Stephen J.LurieMD, PhD, Contributing EditorIndividualAuthor
In Reply: We applaud SAMHSA for its efforts
to redesign DAWN. Improvements in timeliness, sampling strategy, and the criteria
used to identify DAWN cases will go a long way toward ensuring that DAWN data
provide a more accurate assessment of the health consequences of drug abuse.
We hope that SAMHSA also will consider changes in data collection and
reporting procedures. One important data collection limitation is the assignment
of only 1 reason (motive) for taking all the drugs that are mentioned as having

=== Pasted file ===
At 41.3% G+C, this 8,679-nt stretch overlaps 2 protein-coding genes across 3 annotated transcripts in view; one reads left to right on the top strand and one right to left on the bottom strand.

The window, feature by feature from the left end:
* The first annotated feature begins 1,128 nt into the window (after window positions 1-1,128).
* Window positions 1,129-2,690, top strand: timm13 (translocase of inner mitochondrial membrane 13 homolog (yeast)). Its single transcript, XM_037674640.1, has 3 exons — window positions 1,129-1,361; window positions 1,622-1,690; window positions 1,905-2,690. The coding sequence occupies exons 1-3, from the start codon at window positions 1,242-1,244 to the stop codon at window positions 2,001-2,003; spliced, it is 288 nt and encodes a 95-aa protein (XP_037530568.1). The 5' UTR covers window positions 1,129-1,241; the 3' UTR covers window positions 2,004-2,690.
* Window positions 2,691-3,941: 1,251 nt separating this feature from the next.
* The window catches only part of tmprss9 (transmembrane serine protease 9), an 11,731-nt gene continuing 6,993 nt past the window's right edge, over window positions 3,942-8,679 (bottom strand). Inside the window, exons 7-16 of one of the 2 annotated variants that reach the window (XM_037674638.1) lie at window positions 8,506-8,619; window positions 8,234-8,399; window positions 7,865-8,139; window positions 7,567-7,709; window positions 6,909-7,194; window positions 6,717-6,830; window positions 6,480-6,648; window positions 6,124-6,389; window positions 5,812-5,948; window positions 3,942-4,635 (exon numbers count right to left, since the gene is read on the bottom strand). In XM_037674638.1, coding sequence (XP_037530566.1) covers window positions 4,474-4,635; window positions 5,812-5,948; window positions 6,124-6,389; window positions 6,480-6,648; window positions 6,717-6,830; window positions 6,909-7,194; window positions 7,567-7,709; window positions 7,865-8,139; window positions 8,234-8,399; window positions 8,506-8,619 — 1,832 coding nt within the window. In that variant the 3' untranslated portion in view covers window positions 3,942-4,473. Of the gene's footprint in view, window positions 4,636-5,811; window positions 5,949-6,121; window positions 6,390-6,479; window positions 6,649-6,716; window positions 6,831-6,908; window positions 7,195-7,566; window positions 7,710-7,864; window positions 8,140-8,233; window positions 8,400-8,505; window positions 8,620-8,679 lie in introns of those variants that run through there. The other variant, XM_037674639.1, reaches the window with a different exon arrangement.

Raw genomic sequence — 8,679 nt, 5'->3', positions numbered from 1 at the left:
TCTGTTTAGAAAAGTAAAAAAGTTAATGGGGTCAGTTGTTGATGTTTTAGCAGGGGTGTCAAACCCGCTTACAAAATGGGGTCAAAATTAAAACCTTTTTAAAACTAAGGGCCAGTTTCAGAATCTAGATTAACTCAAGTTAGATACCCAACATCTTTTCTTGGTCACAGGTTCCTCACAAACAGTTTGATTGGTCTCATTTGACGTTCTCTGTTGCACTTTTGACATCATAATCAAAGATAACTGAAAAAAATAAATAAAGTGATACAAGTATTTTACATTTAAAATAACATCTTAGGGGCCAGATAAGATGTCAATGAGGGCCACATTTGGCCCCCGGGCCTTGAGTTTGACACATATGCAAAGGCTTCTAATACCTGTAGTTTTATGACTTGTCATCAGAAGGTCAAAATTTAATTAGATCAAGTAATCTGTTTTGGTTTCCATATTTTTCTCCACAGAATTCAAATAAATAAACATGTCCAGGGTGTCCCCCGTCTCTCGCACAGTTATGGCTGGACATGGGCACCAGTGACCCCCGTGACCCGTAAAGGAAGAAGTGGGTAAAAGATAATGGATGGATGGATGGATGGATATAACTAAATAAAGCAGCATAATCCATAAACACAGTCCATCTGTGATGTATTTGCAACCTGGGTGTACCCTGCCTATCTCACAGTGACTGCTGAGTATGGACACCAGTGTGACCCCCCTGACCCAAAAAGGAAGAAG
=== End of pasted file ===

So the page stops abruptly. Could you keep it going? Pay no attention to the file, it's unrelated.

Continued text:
been ingested in a single episode. The motive assigned to the entire episode
may not accurately reflect the specific reason that each drug was ingested.
Additionally, the reporting of heroin and morphine as a single category makes
it impossible to distinguish between the abuse of an illicit drug and the
appropriate use of an essential pain medication. Moreover, the DAWN drug categories
should be updated to reflect their pharmacology, eg, moving ibuprofen and
naproxen from "other" drugs to "non-narcotic analgesics" and moving hydrocodone
from "other/unspecific narcotic analgesics" to "narcotic analgesics." It would
also be more appropriate to replace "narcotic" with "opioid."
Fontanarosa PB, Joranson DE, Ryan KM, Gilson AM, Dahl JL. Reporting Drug Abuse in the Emergency Department—Reply. JAMA. 2000;284(5):564. doi:10.1001/jama.284.5.561